JOSEPH L. MEADS. The old axiom which tells us that kind words and gentle deeds live forever is one which not only inspires the mind with its sublimity, but its truth is so often brought home to us, and so forcibly, that it affords a solace that we do not always feel. A noble life invariably begets its full measure of love and veneration, and even though myriads of kindnesses done and self-sacrificing efforts are lost to earth, there is always the satisfied sense in the mind of the donor of a duty well done. All men who have been so graciously endowed with that most precious of all human attributes, love for their fellow men, have been amply repaid for their self-obligation, generosity and charity, and this truism has been exemplified in the life of Joseph L. Meads, than whom there is no better-known or more beloved evangelistic worker in the United States. Mr. Meads, who is now a resident of Benton, Illinois, was born in St. Louis, Missouri, February 25, 1868, and is a son of George W and Harriet (Hatfield) Meads.
The Meads family originated in England, where the name was spelled Meadows. Little is known of the family other than that George W. Meads was born in Pennsylvania, moved in his youth to St. Louis, Missouri, and eventually settled in Jackson county, Illinois, where he followed carpentry until his death, and that he was a soldier during the Mexican war. The Hatfield family was founded in America by Mr. Meads' great-grandfather, who came from Ireland as a young man and settled in Illinois, where Mr. Meads' grandfather, Andrew J. Hatfield, was born. He moved to Jackson county in young manhood, engaged in farming and stockraising and became a well known citizen. He died in 1870.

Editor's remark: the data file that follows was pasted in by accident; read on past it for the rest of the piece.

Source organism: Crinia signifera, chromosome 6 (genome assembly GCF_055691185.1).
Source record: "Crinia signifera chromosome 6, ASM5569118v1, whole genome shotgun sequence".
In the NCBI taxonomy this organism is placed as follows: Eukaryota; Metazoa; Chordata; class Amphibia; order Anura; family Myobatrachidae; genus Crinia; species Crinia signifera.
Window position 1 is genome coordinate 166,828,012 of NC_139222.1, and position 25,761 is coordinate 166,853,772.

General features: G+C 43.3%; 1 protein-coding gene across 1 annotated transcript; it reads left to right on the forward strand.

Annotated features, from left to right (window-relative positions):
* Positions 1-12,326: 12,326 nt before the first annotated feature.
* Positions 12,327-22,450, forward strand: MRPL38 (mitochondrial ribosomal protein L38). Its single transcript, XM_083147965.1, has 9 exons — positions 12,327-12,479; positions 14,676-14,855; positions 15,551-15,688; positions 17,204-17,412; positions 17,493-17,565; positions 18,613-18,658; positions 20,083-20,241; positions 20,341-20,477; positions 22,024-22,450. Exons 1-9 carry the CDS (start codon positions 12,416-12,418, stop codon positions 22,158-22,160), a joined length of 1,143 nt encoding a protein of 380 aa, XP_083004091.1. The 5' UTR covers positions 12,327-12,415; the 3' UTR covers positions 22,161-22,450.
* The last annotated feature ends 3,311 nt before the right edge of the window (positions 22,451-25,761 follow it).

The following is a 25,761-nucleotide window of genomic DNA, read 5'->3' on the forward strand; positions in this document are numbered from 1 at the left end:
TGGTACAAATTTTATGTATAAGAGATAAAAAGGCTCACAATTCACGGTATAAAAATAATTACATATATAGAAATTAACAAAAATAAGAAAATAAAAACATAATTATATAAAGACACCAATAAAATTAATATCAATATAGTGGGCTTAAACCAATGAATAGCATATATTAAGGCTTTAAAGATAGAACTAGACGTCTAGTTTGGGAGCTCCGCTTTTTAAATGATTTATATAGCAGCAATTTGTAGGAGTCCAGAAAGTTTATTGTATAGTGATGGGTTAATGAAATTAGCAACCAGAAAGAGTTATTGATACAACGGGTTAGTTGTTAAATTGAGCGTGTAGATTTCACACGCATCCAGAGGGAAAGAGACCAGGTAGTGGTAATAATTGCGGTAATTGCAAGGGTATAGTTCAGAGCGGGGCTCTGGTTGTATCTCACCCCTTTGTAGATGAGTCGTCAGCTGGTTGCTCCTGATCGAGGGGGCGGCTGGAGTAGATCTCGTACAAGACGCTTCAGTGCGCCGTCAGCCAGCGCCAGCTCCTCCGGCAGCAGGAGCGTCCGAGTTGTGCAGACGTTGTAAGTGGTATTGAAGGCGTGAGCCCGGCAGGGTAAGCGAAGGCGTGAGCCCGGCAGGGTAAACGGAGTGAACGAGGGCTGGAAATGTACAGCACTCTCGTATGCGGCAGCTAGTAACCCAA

Joseph L. Meads received a common school education and began preaching when he was twenty-one years of age. He soon became prominent as an organizer of churches, establishing the congregations at Murphysboro, Marion, Chester, Creal Springs, Johnsonville, Illinois, and Pierceton, Indiana, and others of the Free Baptist denomination. He was pastor for a time at Murphysboro and Chester, but gave up his charges to engage in work as a Union Evangelist, and he has since become one of the best known and most successful evangelistic workers in the country, to every part of which he has traveled. He has just closed a very successful meeting in Iowa. Possessed of the gift of oratory, with an excellent voice and a pleasant appearance, Mr. Meads has been an able and successful lecturer. He resides in a beautiful home in Benton, where he stands in the highest esteem of his fellow citizens. In 1902 he published a book, "Ethen's Overcomings," which received very favorable notices from the press and critics.
On May 10, 1893, Mr. Meads was united in marriage with Mary Estella Waldo, daughter of Richard and Rebecca (Spence) Waldo. Richard Waldo, who was a relative of Ralph Waldo Emerson, was born in Virginia, and as a young man came to Illinois. He enlisted in the Civil war as a member of the Union army, and on its close located in business in Marion county, where his death occurred. Rebecca Spence,
his wife, was a daughter of Daniel Spence, a noted Southern Illinois abolitionist, who was also a farmer and well known local Methodist Episcopal preacher. Mr. and Mrs. Meads have had six children: Mary Eileen, who is in her third year in high school; Joseph L., Richard, Nina, and Giles, all of whom are attending school; and Virginia, the baby. The family is connected with the Free Will Baptist church. Mr. Meads has identified himself with Oddfellowship, and in his political views has supported the principles of the Prohibition party in the great work it has accomplished in Southern Illinois during the last few years. Mr. Meads' busy and fruitful life has made its impress upon the country, and his gentle though manly disposition has made him hosts of friends in every section that he has visited.